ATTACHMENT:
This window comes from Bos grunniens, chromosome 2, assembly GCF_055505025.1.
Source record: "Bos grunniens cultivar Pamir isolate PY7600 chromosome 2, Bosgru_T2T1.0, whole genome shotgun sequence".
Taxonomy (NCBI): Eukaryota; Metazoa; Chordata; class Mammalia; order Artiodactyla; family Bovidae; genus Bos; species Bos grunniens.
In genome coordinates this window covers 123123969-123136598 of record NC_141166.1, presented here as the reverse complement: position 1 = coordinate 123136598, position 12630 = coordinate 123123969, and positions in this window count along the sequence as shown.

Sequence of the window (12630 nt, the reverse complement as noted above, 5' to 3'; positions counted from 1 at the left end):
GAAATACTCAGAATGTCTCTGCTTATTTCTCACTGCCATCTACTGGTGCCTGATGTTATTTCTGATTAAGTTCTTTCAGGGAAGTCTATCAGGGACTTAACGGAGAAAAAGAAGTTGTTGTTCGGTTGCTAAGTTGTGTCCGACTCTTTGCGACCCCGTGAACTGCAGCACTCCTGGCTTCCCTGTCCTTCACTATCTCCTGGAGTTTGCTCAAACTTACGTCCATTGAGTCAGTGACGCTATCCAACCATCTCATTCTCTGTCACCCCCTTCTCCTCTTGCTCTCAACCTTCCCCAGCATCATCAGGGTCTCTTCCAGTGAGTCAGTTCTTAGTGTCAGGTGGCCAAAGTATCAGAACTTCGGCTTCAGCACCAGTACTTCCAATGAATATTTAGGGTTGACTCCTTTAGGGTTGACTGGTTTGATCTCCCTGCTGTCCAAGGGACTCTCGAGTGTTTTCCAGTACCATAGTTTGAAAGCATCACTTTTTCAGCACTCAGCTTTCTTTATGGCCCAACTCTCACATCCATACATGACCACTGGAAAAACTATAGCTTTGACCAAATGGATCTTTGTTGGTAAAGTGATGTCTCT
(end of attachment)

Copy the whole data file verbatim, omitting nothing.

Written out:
This window comes from Bos grunniens, chromosome 2, assembly GCF_055505025.1.
Source record: "Bos grunniens cultivar Pamir isolate PY7600 chromosome 2, Bosgru_T2T1.0, whole genome shotgun sequence".
Taxonomy (NCBI): Eukaryota; Metazoa; Chordata; class Mammalia; order Artiodactyla; family Bovidae; genus Bos; species Bos grunniens.
In genome coordinates this window covers 123123969-123136598 of record NC_141166.1, presented here as the reverse complement: position 1 = coordinate 123136598, position 12630 = coordinate 123123969, and positions in this window count along the sequence as shown.

Sequence of the window (12630 nt, the reverse complement as noted above, 5' to 3'; positions counted from 1 at the left end):
GAAATACTCAGAATGTCTCTGCTTATTTCTCACTGCCATCTACTGGTGCCTGATGTTATTTCTGATTAAGTTCTTTCAGGGAAGTCTATCAGGGACTTAACGGAGAAAAAGAAGTTGTTGTTCGGTTGCTAAGTTGTGTCCGACTCTTTGCGACCCCGTGAACTGCAGCACTCCTGGCTTCCCTGTCCTTCACTATCTCCTGGAGTTTGCTCAAACTTACGTCCATTGAGTCAGTGACGCTATCCAACCATCTCATTCTCTGTCACCCCCTTCTCCTCTTGCTCTCAACCTTCCCCAGCATCATCAGGGTCTCTTCCAGTGAGTCAGTTCTTAGTGTCAGGTGGCCAAAGTATCAGAACTTCGGCTTCAGCACCAGTACTTCCAATGAATATTTAGGGTTGACTCCTTTAGGGTTGACTGGTTTGATCTCCCTGCTGTCCAAGGGACTCTCGAGTGTTTTCCAGTACCATAGTTTGAAAGCATCACTTTTTCAGCACTCAGCTTTCTTTATGGCCCAACTCTCACATCCATACATGACCACTGGAAAAACTATAGCTTTGACCAAATGGATCTTTGTTGGTAAAGTGATGTCTCT